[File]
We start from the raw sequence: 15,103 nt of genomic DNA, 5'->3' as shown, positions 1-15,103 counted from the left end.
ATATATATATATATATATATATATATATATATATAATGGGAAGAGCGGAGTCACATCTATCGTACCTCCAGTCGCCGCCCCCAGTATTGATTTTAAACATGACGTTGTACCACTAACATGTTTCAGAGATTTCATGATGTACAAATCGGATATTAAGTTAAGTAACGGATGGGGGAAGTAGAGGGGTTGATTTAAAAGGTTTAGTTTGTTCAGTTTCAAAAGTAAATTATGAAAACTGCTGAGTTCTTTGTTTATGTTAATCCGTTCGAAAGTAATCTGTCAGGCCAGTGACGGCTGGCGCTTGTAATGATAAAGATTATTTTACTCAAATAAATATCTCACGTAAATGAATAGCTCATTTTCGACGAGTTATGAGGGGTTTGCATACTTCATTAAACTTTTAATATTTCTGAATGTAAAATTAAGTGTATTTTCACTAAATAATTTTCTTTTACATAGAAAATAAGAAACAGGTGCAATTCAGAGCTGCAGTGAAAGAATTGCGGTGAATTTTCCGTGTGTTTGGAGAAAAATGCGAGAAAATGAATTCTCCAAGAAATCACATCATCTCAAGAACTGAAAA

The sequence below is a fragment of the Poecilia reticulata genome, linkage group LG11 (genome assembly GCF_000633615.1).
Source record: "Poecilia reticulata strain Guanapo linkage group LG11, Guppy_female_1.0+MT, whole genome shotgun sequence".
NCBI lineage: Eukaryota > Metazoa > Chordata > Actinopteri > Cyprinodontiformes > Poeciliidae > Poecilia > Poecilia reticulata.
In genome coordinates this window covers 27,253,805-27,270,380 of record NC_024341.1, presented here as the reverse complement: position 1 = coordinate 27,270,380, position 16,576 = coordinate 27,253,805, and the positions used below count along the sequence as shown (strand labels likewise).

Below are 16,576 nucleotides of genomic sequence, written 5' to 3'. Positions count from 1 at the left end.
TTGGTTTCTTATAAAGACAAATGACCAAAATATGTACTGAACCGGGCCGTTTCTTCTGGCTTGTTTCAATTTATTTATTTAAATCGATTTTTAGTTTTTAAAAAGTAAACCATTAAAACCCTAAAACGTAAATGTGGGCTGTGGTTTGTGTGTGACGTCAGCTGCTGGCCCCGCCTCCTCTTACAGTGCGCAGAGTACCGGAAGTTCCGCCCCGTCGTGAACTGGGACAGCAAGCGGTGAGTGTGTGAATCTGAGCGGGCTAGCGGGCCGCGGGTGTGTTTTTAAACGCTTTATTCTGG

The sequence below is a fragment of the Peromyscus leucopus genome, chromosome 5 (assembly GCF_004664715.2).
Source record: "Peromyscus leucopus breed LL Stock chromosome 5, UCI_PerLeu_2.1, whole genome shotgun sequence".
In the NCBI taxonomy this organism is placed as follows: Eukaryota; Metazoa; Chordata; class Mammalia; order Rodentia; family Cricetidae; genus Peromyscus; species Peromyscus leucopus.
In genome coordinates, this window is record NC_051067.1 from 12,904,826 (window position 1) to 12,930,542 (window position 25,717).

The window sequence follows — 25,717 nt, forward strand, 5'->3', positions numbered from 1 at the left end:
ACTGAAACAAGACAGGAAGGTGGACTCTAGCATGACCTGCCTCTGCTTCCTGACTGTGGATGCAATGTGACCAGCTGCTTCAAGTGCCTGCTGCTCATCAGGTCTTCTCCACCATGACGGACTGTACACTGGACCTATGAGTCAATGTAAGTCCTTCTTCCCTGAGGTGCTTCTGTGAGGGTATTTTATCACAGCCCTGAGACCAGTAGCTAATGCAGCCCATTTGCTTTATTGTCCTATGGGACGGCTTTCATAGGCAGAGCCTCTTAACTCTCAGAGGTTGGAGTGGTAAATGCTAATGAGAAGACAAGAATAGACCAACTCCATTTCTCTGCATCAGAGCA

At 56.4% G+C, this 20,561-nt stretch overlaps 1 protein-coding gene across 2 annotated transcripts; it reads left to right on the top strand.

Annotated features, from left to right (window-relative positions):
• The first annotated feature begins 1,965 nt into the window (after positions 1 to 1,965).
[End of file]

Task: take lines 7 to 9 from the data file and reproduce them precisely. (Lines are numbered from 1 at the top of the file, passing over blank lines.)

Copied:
Below are 16,576 nucleotides of genomic sequence, written 5' to 3'. Positions count from 1 at the left end.
TTGGTTTCTTATAAAGACAAATGACCAAAATATGTACTGAACCGGGCCGTTTCTTCTGGCTTGTTTCAATTTATTTATTTAAATCGATTTTTAGTTTTTAAAAAGTAAACCATTAAAACCCTAAAACGTAAATGTGGGCTGTGGTTTGTGTGTGACGTCAGCTGCTGGCCCCGCCTCCTCTTACAGTGCGCAGAGTACCGGAAGTTCCGCCCCGTCGTGAACTGGGACAGCAAGCGGTGAGTGTGTGAATCTGAGCGGGCTAGCGGGCCGCGGGTGTGTTTTTAAACGCTTTATTCTGG

The sequence below is a fragment of the Peromyscus leucopus genome, chromosome 5 (assembly GCF_004664715.2).